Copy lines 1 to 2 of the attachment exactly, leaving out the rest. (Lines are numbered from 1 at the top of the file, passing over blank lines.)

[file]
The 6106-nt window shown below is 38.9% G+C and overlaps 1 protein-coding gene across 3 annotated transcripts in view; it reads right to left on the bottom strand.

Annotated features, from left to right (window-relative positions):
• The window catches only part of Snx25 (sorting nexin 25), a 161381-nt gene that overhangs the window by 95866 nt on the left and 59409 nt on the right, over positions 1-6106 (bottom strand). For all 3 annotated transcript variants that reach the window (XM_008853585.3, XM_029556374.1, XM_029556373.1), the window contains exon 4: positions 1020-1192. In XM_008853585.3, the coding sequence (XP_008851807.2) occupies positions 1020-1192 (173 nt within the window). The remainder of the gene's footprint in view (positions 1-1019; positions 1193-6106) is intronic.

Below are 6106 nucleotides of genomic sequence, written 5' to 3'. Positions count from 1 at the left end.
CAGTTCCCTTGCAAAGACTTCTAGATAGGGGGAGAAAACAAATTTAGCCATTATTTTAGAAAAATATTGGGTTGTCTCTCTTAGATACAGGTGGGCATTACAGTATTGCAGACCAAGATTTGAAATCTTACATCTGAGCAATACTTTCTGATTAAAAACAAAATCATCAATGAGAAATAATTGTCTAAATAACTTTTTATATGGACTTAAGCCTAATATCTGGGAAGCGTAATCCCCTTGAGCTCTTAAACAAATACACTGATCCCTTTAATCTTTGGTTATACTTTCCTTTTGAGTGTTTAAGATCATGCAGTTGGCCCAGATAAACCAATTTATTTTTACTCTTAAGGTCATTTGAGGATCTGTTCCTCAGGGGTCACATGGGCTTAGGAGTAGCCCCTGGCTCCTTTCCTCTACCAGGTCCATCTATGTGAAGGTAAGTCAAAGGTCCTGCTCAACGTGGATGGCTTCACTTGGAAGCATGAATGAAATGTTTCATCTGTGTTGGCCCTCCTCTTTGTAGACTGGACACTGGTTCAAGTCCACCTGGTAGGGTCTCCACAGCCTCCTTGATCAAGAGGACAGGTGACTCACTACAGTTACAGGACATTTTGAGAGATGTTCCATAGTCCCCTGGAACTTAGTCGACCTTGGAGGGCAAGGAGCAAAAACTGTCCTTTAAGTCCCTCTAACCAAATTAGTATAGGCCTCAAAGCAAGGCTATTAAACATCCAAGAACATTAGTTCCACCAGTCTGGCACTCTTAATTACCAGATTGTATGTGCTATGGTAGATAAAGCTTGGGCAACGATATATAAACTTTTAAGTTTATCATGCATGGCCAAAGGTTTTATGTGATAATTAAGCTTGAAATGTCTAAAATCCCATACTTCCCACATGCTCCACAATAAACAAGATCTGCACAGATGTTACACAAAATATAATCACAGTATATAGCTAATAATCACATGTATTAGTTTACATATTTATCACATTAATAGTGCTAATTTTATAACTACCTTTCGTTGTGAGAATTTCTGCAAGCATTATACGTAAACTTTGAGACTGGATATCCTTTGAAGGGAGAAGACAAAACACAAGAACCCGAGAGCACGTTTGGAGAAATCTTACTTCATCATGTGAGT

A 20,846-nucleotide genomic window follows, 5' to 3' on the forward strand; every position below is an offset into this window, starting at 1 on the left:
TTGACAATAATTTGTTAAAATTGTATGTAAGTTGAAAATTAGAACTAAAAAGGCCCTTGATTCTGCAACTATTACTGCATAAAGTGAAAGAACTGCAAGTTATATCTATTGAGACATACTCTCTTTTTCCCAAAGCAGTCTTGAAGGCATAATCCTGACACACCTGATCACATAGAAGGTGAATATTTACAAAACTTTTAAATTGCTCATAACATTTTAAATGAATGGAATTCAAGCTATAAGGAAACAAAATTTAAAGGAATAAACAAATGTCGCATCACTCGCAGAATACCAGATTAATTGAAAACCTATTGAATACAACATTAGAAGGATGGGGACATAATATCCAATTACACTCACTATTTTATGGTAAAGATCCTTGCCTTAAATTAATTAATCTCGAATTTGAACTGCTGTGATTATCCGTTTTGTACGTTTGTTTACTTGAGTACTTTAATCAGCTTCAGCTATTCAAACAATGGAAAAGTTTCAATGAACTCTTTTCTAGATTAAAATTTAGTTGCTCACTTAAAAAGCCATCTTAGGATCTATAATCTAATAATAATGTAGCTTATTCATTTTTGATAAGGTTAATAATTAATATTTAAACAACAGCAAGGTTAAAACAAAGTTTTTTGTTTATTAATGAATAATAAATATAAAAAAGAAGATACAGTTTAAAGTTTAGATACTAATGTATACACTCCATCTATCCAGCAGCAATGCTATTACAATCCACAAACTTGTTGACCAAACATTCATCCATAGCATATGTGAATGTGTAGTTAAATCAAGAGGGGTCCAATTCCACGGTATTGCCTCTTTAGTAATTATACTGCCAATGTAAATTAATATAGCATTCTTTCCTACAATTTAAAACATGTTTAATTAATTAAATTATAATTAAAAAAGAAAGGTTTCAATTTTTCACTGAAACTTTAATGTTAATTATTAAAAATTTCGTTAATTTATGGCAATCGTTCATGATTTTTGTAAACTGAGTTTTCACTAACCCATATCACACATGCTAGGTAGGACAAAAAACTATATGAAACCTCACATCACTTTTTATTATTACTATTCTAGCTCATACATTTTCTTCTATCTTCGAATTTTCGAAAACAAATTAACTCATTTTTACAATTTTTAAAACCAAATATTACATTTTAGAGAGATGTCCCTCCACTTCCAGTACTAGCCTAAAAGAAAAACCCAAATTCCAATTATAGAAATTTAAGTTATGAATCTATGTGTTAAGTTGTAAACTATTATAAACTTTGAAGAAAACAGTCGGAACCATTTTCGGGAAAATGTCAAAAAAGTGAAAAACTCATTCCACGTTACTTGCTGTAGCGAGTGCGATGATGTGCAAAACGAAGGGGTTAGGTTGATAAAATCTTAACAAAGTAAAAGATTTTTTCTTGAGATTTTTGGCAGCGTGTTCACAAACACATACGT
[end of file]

The 6106-nt window shown below is 38.9% G+C and overlaps 1 protein-coding gene across 3 annotated transcripts in view; it reads right to left on the bottom strand.

Annotated features, from left to right (window-relative positions):